“That really made me feel liberated to explore some of the dark sides – like I know she had a problem with alcohol addiction. That was never written in the script, but I made sure that whenever I could, I’d have a glass of alcohol in my hand to indicate that she was slightly intoxicated at some points! But Winnie was very gracious and very generous in the way that she allowed me to go about it.”
Is Winnie happy with the film?
“Yeah, she was at the premiere in South Africa and she is really, really pleased. She called both myself and Idris ‘honorary South Africans’ and she said that this portrayal really, truthfully portrayed her.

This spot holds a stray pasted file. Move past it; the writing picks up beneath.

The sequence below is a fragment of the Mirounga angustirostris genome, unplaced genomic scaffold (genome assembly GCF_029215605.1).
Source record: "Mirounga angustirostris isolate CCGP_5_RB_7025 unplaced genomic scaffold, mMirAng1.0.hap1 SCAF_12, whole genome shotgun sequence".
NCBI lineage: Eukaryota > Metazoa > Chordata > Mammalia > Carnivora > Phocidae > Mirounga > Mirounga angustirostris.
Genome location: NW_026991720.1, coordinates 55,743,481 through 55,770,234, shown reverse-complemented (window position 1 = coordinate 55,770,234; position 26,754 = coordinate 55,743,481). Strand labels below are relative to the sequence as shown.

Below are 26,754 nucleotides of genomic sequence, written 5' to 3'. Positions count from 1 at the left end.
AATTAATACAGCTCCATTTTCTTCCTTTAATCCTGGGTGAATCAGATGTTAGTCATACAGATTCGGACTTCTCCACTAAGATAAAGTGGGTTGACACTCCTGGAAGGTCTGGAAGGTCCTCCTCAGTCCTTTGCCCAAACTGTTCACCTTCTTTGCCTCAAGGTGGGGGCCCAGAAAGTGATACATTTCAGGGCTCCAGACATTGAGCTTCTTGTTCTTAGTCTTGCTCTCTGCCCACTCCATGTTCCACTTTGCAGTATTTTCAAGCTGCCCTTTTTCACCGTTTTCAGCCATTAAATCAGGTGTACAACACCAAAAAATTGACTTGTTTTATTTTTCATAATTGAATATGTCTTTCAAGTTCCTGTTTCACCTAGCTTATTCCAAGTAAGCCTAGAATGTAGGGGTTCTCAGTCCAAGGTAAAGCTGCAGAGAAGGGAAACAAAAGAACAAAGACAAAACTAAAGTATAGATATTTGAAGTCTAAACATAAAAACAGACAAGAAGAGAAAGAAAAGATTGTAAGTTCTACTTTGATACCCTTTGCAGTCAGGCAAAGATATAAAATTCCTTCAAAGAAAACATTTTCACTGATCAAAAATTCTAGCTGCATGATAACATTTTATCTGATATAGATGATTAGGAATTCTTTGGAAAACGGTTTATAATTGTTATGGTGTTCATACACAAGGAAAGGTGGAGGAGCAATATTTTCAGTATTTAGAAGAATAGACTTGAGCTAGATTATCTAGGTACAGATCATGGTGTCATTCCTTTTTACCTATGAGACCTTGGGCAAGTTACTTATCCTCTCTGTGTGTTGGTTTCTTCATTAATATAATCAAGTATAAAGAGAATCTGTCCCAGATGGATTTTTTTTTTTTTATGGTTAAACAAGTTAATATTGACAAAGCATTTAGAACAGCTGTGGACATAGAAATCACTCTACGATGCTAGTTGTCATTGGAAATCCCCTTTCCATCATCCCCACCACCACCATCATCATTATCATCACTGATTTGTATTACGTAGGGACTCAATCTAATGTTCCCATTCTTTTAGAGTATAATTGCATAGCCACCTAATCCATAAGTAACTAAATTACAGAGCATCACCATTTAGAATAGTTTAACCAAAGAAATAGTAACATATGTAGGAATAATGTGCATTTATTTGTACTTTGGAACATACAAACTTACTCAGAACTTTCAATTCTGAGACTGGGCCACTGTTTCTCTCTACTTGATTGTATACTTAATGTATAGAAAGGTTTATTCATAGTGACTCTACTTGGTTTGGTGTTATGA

“She also said it was too real and too harrowing and that she didn’t want to see it again! But she was over the moon; she thinks it’s a faithful representation of her life. For me, that was a great honour.”
But Harris admits that the downside to playing such a widely known individual is the danger of people mixing her up with the character she’s playing. (We journalists present during the interview chuckled shamefully as we realised we had in fact been quizzing Harris as if she was Winnie!)
“There’s a huge sense of responsibility with this type of film that you don’t get with fictional roles,” Harris confirms. “People tend to mix you up with the character you’re playing and if that character is a real, living person that they have strong ideas about, they can mix you up with that as well.